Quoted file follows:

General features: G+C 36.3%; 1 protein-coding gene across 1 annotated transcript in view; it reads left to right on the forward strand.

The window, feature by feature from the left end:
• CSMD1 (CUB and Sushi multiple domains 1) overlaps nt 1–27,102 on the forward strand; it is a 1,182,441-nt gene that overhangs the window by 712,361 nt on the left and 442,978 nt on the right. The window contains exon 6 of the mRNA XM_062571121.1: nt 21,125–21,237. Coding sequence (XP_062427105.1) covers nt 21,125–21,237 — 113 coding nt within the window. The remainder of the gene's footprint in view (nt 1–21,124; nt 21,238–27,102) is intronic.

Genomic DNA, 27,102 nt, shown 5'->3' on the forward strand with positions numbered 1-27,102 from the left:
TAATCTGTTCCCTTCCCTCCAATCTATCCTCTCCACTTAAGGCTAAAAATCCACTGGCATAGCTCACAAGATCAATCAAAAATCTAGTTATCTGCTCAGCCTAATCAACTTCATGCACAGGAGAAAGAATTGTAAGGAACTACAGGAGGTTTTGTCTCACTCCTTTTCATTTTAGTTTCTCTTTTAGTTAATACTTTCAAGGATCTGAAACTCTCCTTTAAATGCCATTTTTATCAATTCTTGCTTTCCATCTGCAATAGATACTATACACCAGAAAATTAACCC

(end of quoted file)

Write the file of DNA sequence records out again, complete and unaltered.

General features: G+C 36.3%; 1 protein-coding gene across 1 annotated transcript in view; it reads left to right on the forward strand.

The window, feature by feature from the left end:
• CSMD1 (CUB and Sushi multiple domains 1) overlaps nt 1–27,102 on the forward strand; it is a 1,182,441-nt gene that overhangs the window by 712,361 nt on the left and 442,978 nt on the right. The window contains exon 6 of the mRNA XM_062571121.1: nt 21,125–21,237. Coding sequence (XP_062427105.1) covers nt 21,125–21,237 — 113 coding nt within the window. The remainder of the gene's footprint in view (nt 1–21,124; nt 21,238–27,102) is intronic.

Genomic DNA, 27,102 nt, shown 5'->3' on the forward strand with positions numbered 1-27,102 from the left:
TAATCTGTTCCCTTCCCTCCAATCTATCCTCTCCACTTAAGGCTAAAAATCCACTGGCATAGCTCACAAGATCAATCAAAAATCTAGTTATCTGCTCAGCCTAATCAACTTCATGCACAGGAGAAAGAATTGTAAGGAACTACAGGAGGTTTTGTCTCACTCCTTTTCATTTTAGTTTCTCTTTTAGTTAATACTTTCAAGGATCTGAAACTCTCCTTTAAATGCCATTTTTATCAATTCTTGCTTTCCATCTGCAATAGATACTATACACCAGAAAATTAACCC